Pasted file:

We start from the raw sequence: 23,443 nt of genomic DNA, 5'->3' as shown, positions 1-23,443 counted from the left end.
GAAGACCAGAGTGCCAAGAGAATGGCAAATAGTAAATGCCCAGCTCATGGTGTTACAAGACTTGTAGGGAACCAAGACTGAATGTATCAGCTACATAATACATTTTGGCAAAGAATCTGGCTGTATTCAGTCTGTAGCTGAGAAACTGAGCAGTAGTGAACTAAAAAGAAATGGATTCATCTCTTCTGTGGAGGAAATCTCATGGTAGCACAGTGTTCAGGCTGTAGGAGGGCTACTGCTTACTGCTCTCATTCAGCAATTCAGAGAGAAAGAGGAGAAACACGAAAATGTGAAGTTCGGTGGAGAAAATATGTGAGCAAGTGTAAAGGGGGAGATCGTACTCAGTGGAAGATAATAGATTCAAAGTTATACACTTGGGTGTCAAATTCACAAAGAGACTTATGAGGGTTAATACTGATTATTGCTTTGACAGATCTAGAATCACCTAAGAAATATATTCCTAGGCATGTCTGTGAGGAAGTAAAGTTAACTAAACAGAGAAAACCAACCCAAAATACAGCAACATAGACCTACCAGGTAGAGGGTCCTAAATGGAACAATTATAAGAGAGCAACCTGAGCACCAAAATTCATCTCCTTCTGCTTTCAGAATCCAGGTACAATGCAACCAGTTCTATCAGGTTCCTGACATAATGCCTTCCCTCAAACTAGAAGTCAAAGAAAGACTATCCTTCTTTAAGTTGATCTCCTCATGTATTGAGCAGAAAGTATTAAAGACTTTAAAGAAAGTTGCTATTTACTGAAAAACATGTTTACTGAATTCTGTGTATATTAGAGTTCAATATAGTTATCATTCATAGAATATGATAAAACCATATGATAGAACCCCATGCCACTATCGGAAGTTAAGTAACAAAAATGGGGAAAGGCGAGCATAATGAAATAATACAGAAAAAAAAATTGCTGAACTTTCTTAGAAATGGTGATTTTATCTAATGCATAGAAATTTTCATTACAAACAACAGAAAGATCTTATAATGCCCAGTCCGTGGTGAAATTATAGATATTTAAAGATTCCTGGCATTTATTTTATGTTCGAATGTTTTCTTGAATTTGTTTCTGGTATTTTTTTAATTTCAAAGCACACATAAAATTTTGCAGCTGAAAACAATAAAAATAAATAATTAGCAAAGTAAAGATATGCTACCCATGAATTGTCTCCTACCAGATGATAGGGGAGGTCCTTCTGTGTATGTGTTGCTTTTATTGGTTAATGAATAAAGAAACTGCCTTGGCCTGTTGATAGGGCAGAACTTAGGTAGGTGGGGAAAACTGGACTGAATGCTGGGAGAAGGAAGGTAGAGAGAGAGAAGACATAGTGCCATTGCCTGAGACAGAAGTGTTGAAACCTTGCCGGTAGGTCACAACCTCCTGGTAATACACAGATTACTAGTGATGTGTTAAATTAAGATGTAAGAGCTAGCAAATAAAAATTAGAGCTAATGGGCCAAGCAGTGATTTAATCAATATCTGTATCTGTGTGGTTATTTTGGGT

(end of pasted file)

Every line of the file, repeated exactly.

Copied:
We start from the raw sequence: 23,443 nt of genomic DNA, 5'->3' as shown, positions 1-23,443 counted from the left end.
GAAGACCAGAGTGCCAAGAGAATGGCAAATAGTAAATGCCCAGCTCATGGTGTTACAAGACTTGTAGGGAACCAAGACTGAATGTATCAGCTACATAATACATTTTGGCAAAGAATCTGGCTGTATTCAGTCTGTAGCTGAGAAACTGAGCAGTAGTGAACTAAAAAGAAATGGATTCATCTCTTCTGTGGAGGAAATCTCATGGTAGCACAGTGTTCAGGCTGTAGGAGGGCTACTGCTTACTGCTCTCATTCAGCAATTCAGAGAGAAAGAGGAGAAACACGAAAATGTGAAGTTCGGTGGAGAAAATATGTGAGCAAGTGTAAAGGGGGAGATCGTACTCAGTGGAAGATAATAGATTCAAAGTTATACACTTGGGTGTCAAATTCACAAAGAGACTTATGAGGGTTAATACTGATTATTGCTTTGACAGATCTAGAATCACCTAAGAAATATATTCCTAGGCATGTCTGTGAGGAAGTAAAGTTAACTAAACAGAGAAAACCAACCCAAAATACAGCAACATAGACCTACCAGGTAGAGGGTCCTAAATGGAACAATTATAAGAGAGCAACCTGAGCACCAAAATTCATCTCCTTCTGCTTTCAGAATCCAGGTACAATGCAACCAGTTCTATCAGGTTCCTGACATAATGCCTTCCCTCAAACTAGAAGTCAAAGAAAGACTATCCTTCTTTAAGTTGATCTCCTCATGTATTGAGCAGAAAGTATTAAAGACTTTAAAGAAAGTTGCTATTTACTGAAAAACATGTTTACTGAATTCTGTGTATATTAGAGTTCAATATAGTTATCATTCATAGAATATGATAAAACCATATGATAGAACCCCATGCCACTATCGGAAGTTAAGTAACAAAAATGGGGAAAGGCGAGCATAATGAAATAATACAGAAAAAAAAATTGCTGAACTTTCTTAGAAATGGTGATTTTATCTAATGCATAGAAATTTTCATTACAAACAACAGAAAGATCTTATAATGCCCAGTCCGTGGTGAAATTATAGATATTTAAAGATTCCTGGCATTTATTTTATGTTCGAATGTTTTCTTGAATTTGTTTCTGGTATTTTTTTAATTTCAAAGCACACATAAAATTTTGCAGCTGAAAACAATAAAAATAAATAATTAGCAAAGTAAAGATATGCTACCCATGAATTGTCTCCTACCAGATGATAGGGGAGGTCCTTCTGTGTATGTGTTGCTTTTATTGGTTAATGAATAAAGAAACTGCCTTGGCCTGTTGATAGGGCAGAACTTAGGTAGGTGGGGAAAACTGGACTGAATGCTGGGAGAAGGAAGGTAGAGAGAGAGAAGACATAGTGCCATTGCCTGAGACAGAAGTGTTGAAACCTTGCCGGTAGGTCACAACCTCCTGGTAATACACAGATTACTAGTGATGTGTTAAATTAAGATGTAAGAGCTAGCAAATAAAAATTAGAGCTAATGGGCCAAGCAGTGATTTAATCAATATCTGTATCTGTGTGGTTATTTTGGGT